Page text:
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Tapped Out

The current weakness of localities’ finances is the primary reason that there has been no meaningful fiscal support for China’s recovery this year.

The 2022 annual results of 2,892 local government financing vehicles (LGFVs) reveal a rare decline in overall cash positions, relative to rising interest costs and debt levels. The current weakness of localities’ finances prevents Beijing from utilizing fiscal policy to support the economy. In fact, this is the primary reason that there has been no meaningful fiscal support for China’s recovery this year.

Recent public calls for help from Guiyang and Hohhot reflect widespread local government financing distress. These pleas should multiply in short order, increasing pressure on Beijing to promptly address the mounting debt crisis before it becomes irreversible. The critical question after a probable large-scale local debt restructuring is what role local investment will continue to play in the future of China’s economy.

We have been consistently warning about the risks of local government debt over the last three to four years. We have flagged the possibility of defaults on LGFV bonds as an amplifier of the debt crisis, which would require an immediate response from Beijing. The nature of the debt problem is well understood at this point. LGFVs alone hold over 59 trillion yuan in interest-paying debt and payables, around 50 percent of GDP. Other explicit and implicit local debts through schools, hospitals, and other institutions may bring the total closer to 100 percent of GDP. But the scope and implications of the local debt crisis are much wider and larger than conventional wisdom suggests.

Discussions of the problems of LGFVs are over a decade old, precisely because LGFVs have played such an important role in China’s growth model throughout the past decade. Restructuring local debt or “solving” the local government debt problem would change China’s entire economy. Any meaningful resolution of the local debt problem would likely trigger a significant structural slowdown in investment, and a sharp slowdown in economic growth for the next decade.

Public calls for Beijing’s assistance from the governments of Guiyang, the capital of Guizhou province, and Hohhot, the capital of Inner Mongolia, mark the beginning of the end of local governments’ rapid debt accumulation. Guiyang’s government claimed in a summary of work in 2022 that default could occur at any time, while Hohhot’s government cited heavy debt burdens and interest costs, claiming they had limited capacity to manage their debts. These are explicit cries for help from China’s localities, and they will likely be followed by others as the political costs of breaking the silence about debt weaken. At this point, China cannot allow local government investment to collapse, but similarly cannot finance this investment using current methods.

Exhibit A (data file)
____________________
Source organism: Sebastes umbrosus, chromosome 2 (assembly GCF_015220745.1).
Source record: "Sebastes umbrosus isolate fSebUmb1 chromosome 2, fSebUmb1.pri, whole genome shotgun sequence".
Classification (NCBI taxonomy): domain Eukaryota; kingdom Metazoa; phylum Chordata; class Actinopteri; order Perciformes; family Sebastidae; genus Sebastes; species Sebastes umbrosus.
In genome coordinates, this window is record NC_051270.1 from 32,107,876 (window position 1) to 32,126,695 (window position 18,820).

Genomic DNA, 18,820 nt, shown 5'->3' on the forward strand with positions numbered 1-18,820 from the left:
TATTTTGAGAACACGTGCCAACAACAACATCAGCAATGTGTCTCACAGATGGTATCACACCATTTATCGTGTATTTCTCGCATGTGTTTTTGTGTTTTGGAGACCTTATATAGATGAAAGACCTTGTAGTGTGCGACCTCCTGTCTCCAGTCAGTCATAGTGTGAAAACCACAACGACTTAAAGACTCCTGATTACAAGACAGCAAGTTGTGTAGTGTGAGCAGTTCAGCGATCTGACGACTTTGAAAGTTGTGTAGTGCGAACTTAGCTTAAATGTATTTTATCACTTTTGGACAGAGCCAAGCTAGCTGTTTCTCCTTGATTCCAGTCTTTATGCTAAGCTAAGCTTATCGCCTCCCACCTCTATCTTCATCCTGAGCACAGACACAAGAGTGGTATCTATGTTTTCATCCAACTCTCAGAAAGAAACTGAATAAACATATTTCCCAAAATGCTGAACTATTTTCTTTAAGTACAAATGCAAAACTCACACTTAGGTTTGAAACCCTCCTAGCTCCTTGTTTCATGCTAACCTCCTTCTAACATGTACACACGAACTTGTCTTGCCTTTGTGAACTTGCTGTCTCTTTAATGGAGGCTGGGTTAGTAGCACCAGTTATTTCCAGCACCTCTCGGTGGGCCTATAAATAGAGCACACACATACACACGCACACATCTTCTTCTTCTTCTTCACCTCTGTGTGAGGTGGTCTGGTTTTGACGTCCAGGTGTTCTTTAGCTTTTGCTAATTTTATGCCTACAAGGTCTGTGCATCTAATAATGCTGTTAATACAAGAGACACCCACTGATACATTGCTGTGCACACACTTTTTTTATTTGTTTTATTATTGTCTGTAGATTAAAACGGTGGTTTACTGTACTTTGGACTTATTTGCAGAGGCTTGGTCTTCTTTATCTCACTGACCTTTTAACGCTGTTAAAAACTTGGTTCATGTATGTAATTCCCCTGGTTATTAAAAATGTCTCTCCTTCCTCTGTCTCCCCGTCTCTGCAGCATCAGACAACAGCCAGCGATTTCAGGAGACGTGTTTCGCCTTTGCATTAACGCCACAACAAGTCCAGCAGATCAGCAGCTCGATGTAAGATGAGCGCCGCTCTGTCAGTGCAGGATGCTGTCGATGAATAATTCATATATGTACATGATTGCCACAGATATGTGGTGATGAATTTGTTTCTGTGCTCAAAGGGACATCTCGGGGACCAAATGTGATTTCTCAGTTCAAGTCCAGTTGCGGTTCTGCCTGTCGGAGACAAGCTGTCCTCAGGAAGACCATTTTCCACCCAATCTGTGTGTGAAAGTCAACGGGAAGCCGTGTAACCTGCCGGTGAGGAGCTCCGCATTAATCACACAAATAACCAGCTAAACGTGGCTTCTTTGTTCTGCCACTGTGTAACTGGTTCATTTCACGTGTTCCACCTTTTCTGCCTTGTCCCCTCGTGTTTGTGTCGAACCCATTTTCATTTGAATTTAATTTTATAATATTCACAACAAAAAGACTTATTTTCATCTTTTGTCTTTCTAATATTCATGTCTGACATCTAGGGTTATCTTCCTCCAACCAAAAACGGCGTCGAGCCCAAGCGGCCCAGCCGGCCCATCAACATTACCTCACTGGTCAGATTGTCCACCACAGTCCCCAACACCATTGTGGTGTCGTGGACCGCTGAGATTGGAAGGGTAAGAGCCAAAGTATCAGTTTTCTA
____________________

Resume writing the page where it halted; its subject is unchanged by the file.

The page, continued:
Picking the Bad Apples

LGFVs can negotiate debt extensions, or bully contractors and suppliers by defaulting on acceptances. But they cannot escape the annual interest payments on their existing debts. In February we measured localities’ coverage of interest payments with a broad measure of fiscal revenues, which we would argue is the most reliable barometer of financial risks within LGFVs (See Feb 16, “Running Out of Buyers in China’s Corporate Debt Market”). The top three cities on our list were Lanzhou, Guiyang and Liuzhou, which all experienced credit events in recent months. An LGFV in Kunming (the sixth on our list) was the most recent to report a technical default last Friday after failing to pay investors on a maturing bond, and then a separate LGFV in Kunming reported another technical default on Monday.

We surveyed the 2022 financial results of 2,892 LGFVs, as most of these reports are only released in late April. Using these results, we can update the table to see the latest city-level measures of financial vulnerability. The top 20 cities facing financial stress did not vary considerably from our previous list, but all of them are now facing worse conditions than last year, except for Guiyang (Table 1). In aggregate, given 205 cities with available financial data in 2022, half were making interest payments accounting for 10% or more of their fiscal resources (fiscal revenues, fund income, and net cashflows from LGFVs), a threshold we believe suggests difficulty in managing debt servicing costs. That ratio was one-third of all cities in our February survey of 318 cities using 2021 annual data. The other cities who have not yet reported results in 2022 are likely to end up as rotten apples, given that delays in publication typically suggest bad news is being withheld temporarily.


The sharp deterioration in these cities’ interest coverage is mainly a result of shrinking income. Official fiscal revenues took a significant hit last year because of tax exemption measures, while cash flows of LGFVs worsened sharply. Our survey of LGFVs’ 2022 annual reports revealed a 10.3% decline in their cash positions to 7.8 trillion yuan by the end of last year, the first such drop since 2018. Although LGFVs managed to improve financing cash flows in the second half of 2022, their spending also increased significantly, particularly due to their involvement in the land market. The growth of LGFVs’ inventories, which is a proxy for their land holdings, accelerated to 11.4% last year after four consecutive years of a slowdown.

In addition to declining cash positions, LGFVs’ total interest-bearing debt reached 54 trillion yuan by the end of 2022, with an additional 5 trillion yuan in payables to contractors and suppliers (Figure 1). Total interest payments rose to 2.9 trillion yuan last year, despite a marginal decline in overall funding costs. The rising proportion of short-term borrowing, accounting for 25.7% of total interest-bearing debt compared to 21% in 2018, has intensified refinancing pressure. President Xi has urged changes in the maturity structure of local debt and lower interest burdens. Although borrowing costs have declined, the pace has not been fast enough to alleviate interest burdens, and the maturity structure is changing in the opposite direction to Xi’s declared intentions.